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What caused the Hindenburg to catch fire ?


Posted on Tuesday, 23 May, 2017 | Comment icon 7 comments

The inferno was unstoppable. Image Credit: Nationaal Archief @ Flickr Commons
80 years on from the disaster, the exact cause of the inferno that destroyed the airship remains unclear.
One of the 20th century's most infamous disasters, the destruction of the Hindenburg - a large German passenger airship - occurred following its arrival at Naval Air Station Lakehurst in Manchester Township, New Jersey in May 1937.

The huge hydrogen-filled airship was carrying 97 passengers at the time of which 37 lost their lives when the vessel inexplicably burst in to flames and crashed to the ground, bringing with it any remaining confidence in airship travel in general.

Although it is obvious that the gas inside the ship provided the fuel for the blaze, the exact reason why the airship went up in flames in the first place has remained a topic of debate for decades.

One of the most popular theories suggests that the fire started when the buildup of static electricity on the airship's exterior came in to contact with a special type of 'dope' ( a mix of iron oxide and aluminum-impregnated cellulose ) that had been painted all over the canvas.

It wouldn't have taken much of a fire to set the hydrogen inside burning and for the blaze to consume the whole ship.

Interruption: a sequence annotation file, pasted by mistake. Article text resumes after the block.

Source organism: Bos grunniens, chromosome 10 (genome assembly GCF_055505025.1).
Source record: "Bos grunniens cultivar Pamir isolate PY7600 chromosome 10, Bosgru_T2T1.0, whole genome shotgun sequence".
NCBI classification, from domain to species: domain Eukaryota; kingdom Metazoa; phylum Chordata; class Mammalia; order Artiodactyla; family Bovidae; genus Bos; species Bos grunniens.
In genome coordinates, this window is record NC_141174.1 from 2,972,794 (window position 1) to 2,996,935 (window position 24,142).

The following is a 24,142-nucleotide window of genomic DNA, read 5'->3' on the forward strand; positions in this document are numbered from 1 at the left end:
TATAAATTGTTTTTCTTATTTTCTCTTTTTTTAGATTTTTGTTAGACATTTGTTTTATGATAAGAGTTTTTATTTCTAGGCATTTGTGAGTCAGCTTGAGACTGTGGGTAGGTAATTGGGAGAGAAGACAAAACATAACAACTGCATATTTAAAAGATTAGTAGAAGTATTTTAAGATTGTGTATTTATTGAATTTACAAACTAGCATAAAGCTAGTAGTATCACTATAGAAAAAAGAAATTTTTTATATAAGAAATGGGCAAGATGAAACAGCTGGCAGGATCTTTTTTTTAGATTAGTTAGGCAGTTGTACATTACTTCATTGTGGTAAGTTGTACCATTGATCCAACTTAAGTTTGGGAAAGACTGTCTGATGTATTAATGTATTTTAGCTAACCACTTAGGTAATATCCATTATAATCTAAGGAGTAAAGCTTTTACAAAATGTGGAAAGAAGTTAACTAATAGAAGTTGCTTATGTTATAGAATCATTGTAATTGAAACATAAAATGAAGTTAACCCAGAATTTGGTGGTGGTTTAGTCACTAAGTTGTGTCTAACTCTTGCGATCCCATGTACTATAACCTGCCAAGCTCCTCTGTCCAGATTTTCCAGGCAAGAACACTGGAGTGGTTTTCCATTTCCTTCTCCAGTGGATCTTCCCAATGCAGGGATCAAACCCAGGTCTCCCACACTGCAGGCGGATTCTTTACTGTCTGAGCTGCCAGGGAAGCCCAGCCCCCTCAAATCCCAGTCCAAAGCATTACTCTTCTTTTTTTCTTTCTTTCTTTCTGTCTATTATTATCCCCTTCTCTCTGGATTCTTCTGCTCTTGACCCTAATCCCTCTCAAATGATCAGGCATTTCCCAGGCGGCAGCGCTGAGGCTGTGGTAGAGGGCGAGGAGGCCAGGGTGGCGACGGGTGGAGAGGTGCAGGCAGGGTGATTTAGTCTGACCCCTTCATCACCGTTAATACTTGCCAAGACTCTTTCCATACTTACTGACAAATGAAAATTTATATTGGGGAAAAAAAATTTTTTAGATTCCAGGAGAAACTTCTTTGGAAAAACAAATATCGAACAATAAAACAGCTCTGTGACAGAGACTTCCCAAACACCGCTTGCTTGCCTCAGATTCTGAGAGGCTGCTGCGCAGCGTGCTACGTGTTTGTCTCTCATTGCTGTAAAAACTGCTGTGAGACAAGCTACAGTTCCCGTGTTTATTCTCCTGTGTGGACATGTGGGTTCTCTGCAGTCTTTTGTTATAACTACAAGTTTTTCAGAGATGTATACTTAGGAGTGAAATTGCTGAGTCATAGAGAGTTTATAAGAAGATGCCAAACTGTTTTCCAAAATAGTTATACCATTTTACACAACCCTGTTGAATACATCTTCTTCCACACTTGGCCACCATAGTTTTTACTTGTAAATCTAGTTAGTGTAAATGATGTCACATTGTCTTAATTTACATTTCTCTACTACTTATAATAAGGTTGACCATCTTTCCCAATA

A second theory, which also takes in to account the flammable exterior of the Hindenburg, suggests that a steering cable at the back may have come loose and started to flail around, creating sparks which could have easily set off the fire.

Whatever the case though, the disaster proved so catastrophic for the airship industry that it was abandoned entirely soon afterwards, paving the way for the airplane.

The Hindenburg's sister ship, the Graf Zepplin 2, was the last great rigid airship of its day.

It flew 30 flights between 1938 and 1939 before eventually being scrapped in 1940.

Source: Smithsonian Magazine | Comments (7)

Tags: Hindenburg, Airship

Recent comments on this story
Comment icon #1 Posted by docyabut2 on 23 May, 2017, 23:04
 
Comment icon #2 Posted by thedutchiedutch on 23 May, 2017, 23:28
Wasn't it electrostatic discharge that ignited leaking hydrogen ?
Comment icon #3 Posted by Buzz_Light_Year on 24 May, 2017, 16:51
Yes it was a electrostatic discharge but it ignited the covering on the airship that had about the same ingredients as rocket fuel. Thermal imaging indicated that the hydrogen was a secondary fire. Well it's what a PBS show had to say about it and I don't remember which one it was. Static lines were used on the airships to discharge the static buildup but I guess it didn't work that time.
Comment icon #4 Posted by Nonentity on 24 May, 2017, 18:25
My favorite part of Jasper Fforde's Thursday Next series is that it is set in an alternate universe where dirigibles and the like are the main mode of air travel. 3 Every time I see the Good Year or MetLife blimps here in town, I always wish I could go for a ride. 
Comment icon #5 Posted by Hammerclaw on 24 May, 2017, 23:42
All that was needed was a jet of leaking hydrogen and an ignition source, a spark, open flame or a crewman or passenger smoking where they should have not. 
Comment icon #6 Posted by Hammerclaw on 24 May, 2017, 23:47
 The Hindenburg disaster occurred at 7:25 PM eastern time on May 6, 1937, at the Naval Air Station at Lakehurst, New Jersey. 23 passengers and 39 crewmembers survived the accident. 13 passengers, 22 crewmembers, and one civilian member of the ground crew were killed. Yahoo Answers   Curious that more survived than perished.
Comment icon #7 Posted by Calibeliever on 26 May, 2017, 16:02
I've watched this footage a thousand times in my life and what still astonishes me, is that of the 97 people passengers aboard, 60 of them actually survived! 


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